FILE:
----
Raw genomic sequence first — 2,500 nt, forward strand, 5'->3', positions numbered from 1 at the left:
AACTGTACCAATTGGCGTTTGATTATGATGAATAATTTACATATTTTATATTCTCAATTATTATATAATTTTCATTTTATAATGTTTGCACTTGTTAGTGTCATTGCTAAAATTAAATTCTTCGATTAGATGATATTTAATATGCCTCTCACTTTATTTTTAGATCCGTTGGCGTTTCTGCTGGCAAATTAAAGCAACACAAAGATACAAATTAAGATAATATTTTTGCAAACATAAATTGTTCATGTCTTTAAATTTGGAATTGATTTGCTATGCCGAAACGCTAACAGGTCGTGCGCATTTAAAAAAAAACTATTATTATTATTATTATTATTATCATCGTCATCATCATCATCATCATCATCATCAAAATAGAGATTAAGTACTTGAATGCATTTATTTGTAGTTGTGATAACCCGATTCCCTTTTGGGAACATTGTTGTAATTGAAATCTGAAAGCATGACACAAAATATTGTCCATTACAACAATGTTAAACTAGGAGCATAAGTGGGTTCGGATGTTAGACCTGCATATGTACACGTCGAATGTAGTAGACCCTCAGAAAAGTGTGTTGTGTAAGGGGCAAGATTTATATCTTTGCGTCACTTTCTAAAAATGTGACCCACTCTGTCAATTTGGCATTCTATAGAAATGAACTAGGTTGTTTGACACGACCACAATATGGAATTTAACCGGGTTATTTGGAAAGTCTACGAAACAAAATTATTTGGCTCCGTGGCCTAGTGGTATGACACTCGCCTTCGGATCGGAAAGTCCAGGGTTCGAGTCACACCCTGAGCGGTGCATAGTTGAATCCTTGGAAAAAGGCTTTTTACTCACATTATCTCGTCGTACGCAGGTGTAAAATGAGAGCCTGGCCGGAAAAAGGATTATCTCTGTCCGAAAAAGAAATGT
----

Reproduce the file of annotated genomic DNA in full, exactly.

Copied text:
Raw genomic sequence first — 2,500 nt, forward strand, 5'->3', positions numbered from 1 at the left:
AACTGTACCAATTGGCGTTTGATTATGATGAATAATTTACATATTTTATATTCTCAATTATTATATAATTTTCATTTTATAATGTTTGCACTTGTTAGTGTCATTGCTAAAATTAAATTCTTCGATTAGATGATATTTAATATGCCTCTCACTTTATTTTTAGATCCGTTGGCGTTTCTGCTGGCAAATTAAAGCAACACAAAGATACAAATTAAGATAATATTTTTGCAAACATAAATTGTTCATGTCTTTAAATTTGGAATTGATTTGCTATGCCGAAACGCTAACAGGTCGTGCGCATTTAAAAAAAAACTATTATTATTATTATTATTATTATCATCGTCATCATCATCATCATCATCATCATCAAAATAGAGATTAAGTACTTGAATGCATTTATTTGTAGTTGTGATAACCCGATTCCCTTTTGGGAACATTGTTGTAATTGAAATCTGAAAGCATGACACAAAATATTGTCCATTACAACAATGTTAAACTAGGAGCATAAGTGGGTTCGGATGTTAGACCTGCATATGTACACGTCGAATGTAGTAGACCCTCAGAAAAGTGTGTTGTGTAAGGGGCAAGATTTATATCTTTGCGTCACTTTCTAAAAATGTGACCCACTCTGTCAATTTGGCATTCTATAGAAATGAACTAGGTTGTTTGACACGACCACAATATGGAATTTAACCGGGTTATTTGGAAAGTCTACGAAACAAAATTATTTGGCTCCGTGGCCTAGTGGTATGACACTCGCCTTCGGATCGGAAAGTCCAGGGTTCGAGTCACACCCTGAGCGGTGCATAGTTGAATCCTTGGAAAAAGGCTTTTTACTCACATTATCTCGTCGTACGCAGGTGTAAAATGAGAGCCTGGCCGGAAAAAGGATTATCTCTGTCCGAAAAAGAAATGT